How To Minimize the Taxes on your BP Claims Check

Those who have filed and received a claims payment from BP or GCCF for damages suffered as a cause of the Deepwater Horizon oil rig accident and spill are likely going to have to make sure Uncle Sam gets his share.

BP Claims Payments are Considered Income

Claims payments are considered income by the Internal Revenue Service, and as such, taxable just like any other paycheck, lottery win, or unemployment compensation. The IRS always gets their cut anytime money changes hands. For those along the Gulf Coast not accustomed to even having to file a tax return, this is going to come as quite a slap in the face.

FEMA Check where not Taxable Why Are GCCF Checks?

Many along the Gulf Coast received checks from FEMA after the Hurricane Katrina disaster. Those checks were not taxable, yet these are. What is the difference? In a nutshell, the checks being shelled out to the Deepwater Horizon victims are to replace lost income, lost means of income, and damage to businesses that once provided you with income.

It is essentially giving you the paycheck you should have had anyway, if the oil spill had not have occurred. Since that income was going to be taxable, so these claims should be taxable. The money that came from FEMA after Katrina was money to provide victims with the very essentials of life, such as a roof over their head, toiletries, medicines, and food. Those FEMA payments were not necessarily an income replacement, but rather a life replacement, if that makes any sense.

Minimize Your BP claim Check Taxes

How, then, can you minimize the damage about to be done to your income by the IRS? Well, first off, make sure you file. If you received more than around $9,000 either from your paychecks or from your BP settlement, then you need to file a tax return.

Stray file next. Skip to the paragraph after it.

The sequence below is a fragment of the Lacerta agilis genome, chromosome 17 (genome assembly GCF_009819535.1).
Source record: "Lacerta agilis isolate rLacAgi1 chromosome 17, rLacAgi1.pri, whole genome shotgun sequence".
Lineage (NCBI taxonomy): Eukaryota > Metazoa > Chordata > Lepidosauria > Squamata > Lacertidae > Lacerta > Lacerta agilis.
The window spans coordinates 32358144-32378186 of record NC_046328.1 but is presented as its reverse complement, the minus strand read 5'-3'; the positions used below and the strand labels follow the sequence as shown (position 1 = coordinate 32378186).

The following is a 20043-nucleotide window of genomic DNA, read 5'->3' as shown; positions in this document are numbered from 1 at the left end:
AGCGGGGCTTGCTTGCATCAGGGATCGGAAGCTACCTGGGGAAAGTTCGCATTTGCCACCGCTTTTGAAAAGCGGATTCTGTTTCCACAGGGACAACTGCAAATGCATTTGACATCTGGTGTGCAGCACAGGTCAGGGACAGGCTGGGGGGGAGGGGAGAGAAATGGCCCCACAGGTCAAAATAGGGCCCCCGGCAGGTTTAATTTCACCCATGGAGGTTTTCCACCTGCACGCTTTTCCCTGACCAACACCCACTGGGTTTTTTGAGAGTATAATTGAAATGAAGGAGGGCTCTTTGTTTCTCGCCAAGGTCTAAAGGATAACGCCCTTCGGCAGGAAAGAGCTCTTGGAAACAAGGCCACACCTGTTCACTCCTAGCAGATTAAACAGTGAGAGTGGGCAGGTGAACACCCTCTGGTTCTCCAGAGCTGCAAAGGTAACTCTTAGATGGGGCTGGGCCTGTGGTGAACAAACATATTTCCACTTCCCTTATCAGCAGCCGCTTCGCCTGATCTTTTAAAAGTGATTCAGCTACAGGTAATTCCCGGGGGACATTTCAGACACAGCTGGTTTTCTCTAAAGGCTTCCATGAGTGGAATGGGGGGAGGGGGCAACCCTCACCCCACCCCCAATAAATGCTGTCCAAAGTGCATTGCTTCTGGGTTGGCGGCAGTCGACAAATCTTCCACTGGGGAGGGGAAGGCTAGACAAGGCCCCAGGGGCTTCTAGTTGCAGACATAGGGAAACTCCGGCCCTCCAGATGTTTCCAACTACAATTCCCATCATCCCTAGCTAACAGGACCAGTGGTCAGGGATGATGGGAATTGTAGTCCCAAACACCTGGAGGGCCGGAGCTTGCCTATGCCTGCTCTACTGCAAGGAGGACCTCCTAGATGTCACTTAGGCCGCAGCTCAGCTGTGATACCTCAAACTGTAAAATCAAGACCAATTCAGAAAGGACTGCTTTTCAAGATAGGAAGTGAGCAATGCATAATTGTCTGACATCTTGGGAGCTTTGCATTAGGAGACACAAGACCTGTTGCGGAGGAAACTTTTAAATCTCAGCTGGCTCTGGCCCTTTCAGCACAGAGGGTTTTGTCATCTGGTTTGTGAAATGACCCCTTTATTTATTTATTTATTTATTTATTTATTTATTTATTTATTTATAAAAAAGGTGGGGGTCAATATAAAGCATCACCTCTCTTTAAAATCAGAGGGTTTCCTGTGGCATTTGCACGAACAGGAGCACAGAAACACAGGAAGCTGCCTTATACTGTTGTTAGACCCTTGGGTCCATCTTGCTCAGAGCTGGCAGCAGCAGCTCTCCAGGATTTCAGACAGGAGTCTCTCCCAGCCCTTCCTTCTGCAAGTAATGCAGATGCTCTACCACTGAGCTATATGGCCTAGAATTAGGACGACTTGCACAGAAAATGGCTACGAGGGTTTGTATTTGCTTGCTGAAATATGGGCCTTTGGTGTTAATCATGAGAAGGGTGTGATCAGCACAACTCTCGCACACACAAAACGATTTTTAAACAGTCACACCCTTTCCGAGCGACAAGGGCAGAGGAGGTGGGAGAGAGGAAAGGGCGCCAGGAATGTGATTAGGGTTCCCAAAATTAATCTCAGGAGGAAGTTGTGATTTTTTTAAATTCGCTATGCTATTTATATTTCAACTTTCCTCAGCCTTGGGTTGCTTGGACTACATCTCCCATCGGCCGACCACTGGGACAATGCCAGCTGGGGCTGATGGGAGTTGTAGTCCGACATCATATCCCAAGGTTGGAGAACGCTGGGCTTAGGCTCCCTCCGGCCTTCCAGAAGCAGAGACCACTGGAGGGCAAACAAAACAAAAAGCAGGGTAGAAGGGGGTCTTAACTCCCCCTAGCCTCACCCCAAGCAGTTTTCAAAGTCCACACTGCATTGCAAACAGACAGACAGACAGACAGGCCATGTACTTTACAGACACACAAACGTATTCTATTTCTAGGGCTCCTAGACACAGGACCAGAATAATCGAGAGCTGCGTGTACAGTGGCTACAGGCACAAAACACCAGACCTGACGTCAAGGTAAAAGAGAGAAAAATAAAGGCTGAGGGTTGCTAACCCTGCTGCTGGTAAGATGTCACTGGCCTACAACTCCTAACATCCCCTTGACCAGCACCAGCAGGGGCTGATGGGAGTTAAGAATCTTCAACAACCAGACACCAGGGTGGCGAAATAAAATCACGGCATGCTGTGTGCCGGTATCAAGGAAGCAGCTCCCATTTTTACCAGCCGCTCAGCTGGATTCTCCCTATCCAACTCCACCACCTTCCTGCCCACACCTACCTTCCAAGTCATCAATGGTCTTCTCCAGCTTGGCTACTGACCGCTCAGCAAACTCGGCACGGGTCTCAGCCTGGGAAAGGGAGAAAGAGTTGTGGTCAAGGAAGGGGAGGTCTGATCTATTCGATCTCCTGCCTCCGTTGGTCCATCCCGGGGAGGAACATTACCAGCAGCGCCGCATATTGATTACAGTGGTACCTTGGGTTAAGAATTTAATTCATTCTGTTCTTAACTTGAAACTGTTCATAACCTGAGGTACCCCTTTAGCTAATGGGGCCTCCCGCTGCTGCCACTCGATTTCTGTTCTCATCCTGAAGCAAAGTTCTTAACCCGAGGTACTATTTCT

Once the Gulf Coast Claims Facility (GCCF) cuts you a claims check, they report it to the IRS anyway, so it is not like they will just forget about you. Go ahead and file and don’t risk a chance that the IRS comes after you with interest and penalties or even jail time for not filing a tax return.

Who knows – you might even end up getting some money back. Keep in mind that any damages you suffered from the Deepwater Horizon accident and spill can be deducted from what you might owe the IRS.

Any losses your business suffered can be deducted as well. Anything you paid out for cleaning up after the accident can be subtracted from what you might owe. It is a good idea to get with an accountant or a certified financial planner or a tax professional like H&R Block to make sure you do everything the right way.

As I said before, you may end up even getting more back than you would have if you had not filed. Do not be scared to file just because you do not have the money either. Even if you are flat broke and owe the IRS, they are usually very good about working with people, especially victims of accidents like this, and arranging terms that are agreeable to everyone.